One of the most useful tools in analyzing the spread of disease is a system of evolutionary equations that reflects the dynamics among three distinct categories of a population: those susceptible (S) to a disease, those infected (I) with it, and those recovered (R) from it. This SIR model is applicable to a range of diseases, from smallpox to the flu. To predict the impact of a particular disease it is crucial to determine certain parameters associated with it, such as the average number of people that a typical infected person will infect. Researchers estimate these parameters by applying statistical methods to gathered data, which aren’t complete because, for example, some cases aren’t reported. Armed with reliable models, mathematicians help public health officials battle the complex, rapidly changing world of modern disease.
Today’s models are more sophisticated than those of even a few years ago. They incorporate information such as contact periods that vary with age (young people have contact with one another for a longer period of time than do adults from different households), instead of assuming equal contact periods for everyone. The capacity to treat variability makes it possible to predict the effectiveness of targeted vaccination strategies— to combat the flu, for instance. Some models now use graph theory and matrices to represent networks of social interactions, which are important in understanding how far and how fast a given disease will spread.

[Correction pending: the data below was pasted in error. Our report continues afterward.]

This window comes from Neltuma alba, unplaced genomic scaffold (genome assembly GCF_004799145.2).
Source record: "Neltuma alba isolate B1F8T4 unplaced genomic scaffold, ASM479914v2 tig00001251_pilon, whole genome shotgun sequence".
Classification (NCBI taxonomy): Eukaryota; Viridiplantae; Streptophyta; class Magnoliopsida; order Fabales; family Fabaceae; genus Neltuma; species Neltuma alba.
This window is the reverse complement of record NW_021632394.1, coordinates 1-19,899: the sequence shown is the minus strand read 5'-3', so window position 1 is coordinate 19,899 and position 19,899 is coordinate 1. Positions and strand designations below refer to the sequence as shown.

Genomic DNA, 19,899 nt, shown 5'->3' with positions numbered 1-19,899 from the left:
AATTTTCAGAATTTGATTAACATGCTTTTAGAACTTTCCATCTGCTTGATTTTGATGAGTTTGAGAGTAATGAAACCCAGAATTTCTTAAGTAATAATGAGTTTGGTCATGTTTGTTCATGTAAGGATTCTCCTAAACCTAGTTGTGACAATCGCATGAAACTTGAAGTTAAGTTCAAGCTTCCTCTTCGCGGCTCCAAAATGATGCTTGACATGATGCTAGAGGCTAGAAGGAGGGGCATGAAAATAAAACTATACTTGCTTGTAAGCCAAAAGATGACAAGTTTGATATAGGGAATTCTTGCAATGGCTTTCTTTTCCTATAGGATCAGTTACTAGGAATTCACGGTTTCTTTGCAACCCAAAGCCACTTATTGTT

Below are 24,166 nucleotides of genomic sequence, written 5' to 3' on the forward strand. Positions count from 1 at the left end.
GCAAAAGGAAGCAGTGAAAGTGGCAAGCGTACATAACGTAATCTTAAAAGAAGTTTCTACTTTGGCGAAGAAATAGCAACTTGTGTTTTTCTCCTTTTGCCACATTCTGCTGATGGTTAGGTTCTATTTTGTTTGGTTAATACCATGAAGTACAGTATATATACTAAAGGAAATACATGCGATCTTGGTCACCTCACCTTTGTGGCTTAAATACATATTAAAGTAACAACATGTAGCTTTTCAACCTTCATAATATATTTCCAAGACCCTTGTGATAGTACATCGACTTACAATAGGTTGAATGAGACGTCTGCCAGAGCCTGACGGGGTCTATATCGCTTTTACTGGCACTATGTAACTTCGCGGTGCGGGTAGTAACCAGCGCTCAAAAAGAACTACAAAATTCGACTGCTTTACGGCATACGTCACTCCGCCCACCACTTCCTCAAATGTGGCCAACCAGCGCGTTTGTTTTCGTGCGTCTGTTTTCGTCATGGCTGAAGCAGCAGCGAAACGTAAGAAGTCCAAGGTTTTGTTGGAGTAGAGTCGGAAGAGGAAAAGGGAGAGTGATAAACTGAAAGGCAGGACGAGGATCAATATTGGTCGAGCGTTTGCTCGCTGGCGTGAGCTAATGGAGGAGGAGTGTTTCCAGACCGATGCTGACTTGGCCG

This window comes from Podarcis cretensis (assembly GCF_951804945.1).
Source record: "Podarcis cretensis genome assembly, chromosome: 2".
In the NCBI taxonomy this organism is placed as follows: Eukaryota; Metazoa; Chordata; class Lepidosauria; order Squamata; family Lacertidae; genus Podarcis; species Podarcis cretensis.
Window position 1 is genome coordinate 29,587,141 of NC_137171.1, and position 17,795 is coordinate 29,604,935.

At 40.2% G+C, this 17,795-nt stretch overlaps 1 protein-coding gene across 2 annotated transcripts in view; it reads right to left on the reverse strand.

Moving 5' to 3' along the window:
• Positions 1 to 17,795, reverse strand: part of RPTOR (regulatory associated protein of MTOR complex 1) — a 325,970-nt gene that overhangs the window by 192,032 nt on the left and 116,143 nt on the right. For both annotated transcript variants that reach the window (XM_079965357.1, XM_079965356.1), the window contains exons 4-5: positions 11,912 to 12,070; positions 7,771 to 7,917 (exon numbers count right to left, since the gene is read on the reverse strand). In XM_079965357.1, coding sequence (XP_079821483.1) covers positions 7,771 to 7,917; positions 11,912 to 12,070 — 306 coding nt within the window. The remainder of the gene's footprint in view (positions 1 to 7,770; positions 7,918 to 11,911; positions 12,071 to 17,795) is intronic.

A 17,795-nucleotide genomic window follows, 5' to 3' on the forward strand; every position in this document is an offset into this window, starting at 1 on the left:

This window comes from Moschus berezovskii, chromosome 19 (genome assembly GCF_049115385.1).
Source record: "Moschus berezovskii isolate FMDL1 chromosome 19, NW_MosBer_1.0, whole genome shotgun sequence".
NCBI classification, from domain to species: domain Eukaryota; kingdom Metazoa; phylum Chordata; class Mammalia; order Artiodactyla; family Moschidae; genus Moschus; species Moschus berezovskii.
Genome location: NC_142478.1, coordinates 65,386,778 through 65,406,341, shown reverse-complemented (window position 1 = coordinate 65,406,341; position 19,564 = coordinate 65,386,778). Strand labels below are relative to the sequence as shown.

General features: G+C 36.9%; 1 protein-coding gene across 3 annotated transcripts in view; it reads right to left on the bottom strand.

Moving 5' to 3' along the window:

For More Information: Mathematical Models in Population Biology and Epidemiology, Fred Brauer and Carlos Castillo-Chavez.